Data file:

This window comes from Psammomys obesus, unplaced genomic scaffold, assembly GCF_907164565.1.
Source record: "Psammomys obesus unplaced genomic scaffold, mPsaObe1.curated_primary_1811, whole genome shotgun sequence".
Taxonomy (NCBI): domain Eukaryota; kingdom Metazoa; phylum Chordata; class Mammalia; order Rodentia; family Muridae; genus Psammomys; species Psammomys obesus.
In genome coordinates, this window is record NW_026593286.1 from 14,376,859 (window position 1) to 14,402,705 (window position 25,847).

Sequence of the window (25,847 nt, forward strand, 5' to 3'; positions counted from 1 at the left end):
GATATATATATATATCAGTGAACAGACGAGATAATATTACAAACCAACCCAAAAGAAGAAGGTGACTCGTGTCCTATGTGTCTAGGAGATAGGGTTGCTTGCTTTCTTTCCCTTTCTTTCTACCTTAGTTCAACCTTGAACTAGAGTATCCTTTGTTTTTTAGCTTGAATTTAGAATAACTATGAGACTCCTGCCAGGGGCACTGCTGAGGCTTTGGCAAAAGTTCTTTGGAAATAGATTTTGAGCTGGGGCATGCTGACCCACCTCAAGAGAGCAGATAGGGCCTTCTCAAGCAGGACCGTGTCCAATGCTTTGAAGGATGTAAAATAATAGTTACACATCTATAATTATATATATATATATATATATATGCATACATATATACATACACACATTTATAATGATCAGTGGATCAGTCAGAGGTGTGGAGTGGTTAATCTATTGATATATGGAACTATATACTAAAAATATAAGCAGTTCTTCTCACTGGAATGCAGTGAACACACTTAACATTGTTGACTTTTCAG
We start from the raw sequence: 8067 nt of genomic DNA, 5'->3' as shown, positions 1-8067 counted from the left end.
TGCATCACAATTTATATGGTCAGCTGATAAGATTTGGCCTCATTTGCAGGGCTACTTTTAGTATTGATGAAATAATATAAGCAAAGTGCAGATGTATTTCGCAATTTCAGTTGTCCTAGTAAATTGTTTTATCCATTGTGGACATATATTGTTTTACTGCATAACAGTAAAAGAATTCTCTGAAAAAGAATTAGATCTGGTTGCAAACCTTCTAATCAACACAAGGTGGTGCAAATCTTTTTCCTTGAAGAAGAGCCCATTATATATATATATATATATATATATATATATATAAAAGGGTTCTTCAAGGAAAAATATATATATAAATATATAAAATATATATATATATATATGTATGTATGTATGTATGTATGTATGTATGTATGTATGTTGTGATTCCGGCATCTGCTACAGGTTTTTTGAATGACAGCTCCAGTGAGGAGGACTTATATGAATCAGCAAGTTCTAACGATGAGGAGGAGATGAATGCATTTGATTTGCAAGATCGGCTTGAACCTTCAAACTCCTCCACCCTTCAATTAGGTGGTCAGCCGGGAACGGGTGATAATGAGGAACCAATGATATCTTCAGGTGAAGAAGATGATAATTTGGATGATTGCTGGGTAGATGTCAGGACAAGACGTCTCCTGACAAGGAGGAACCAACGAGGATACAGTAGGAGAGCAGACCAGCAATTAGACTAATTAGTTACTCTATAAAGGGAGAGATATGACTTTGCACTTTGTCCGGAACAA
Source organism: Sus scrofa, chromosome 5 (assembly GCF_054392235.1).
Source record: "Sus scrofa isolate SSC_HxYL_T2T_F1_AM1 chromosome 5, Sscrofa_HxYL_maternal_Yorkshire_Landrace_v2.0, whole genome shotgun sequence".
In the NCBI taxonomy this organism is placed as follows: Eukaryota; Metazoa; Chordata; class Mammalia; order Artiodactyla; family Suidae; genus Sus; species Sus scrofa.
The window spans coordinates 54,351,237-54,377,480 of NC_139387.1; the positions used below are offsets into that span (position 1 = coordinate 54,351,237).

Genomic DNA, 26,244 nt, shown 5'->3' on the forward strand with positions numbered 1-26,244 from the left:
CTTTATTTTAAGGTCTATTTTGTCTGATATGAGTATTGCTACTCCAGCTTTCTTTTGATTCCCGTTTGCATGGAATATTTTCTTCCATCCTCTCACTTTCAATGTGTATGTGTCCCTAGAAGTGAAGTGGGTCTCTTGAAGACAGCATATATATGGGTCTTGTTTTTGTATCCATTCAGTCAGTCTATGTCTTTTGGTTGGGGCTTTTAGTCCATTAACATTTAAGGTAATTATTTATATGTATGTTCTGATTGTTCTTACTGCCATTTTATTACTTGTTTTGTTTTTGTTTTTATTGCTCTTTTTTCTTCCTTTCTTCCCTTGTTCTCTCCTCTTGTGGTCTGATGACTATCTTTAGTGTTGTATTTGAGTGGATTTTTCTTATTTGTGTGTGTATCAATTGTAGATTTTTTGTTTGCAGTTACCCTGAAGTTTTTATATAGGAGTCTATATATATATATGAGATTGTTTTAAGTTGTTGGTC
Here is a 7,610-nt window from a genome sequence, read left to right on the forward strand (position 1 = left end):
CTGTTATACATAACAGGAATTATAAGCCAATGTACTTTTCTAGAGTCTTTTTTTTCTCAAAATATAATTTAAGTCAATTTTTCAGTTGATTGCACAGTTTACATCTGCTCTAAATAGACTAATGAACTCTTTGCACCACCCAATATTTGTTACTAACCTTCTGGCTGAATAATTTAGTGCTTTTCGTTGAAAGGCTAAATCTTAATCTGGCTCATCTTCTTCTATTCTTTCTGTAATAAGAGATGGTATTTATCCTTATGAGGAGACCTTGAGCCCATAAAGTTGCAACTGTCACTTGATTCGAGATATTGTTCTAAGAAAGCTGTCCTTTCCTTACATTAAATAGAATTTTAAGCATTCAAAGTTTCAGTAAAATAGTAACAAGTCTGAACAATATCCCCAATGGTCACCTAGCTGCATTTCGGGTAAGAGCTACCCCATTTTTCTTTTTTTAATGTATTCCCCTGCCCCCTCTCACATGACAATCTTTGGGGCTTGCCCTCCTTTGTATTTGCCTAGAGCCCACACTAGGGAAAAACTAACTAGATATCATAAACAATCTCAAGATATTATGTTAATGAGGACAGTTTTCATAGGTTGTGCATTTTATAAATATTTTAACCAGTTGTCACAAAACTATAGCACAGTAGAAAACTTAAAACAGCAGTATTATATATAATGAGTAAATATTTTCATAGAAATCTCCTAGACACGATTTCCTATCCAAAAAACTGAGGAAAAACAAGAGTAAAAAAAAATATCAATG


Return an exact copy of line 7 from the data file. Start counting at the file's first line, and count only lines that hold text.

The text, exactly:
We start from the raw sequence: 8067 nt of genomic DNA, 5'->3' as shown, positions 1-8067 counted from the left end.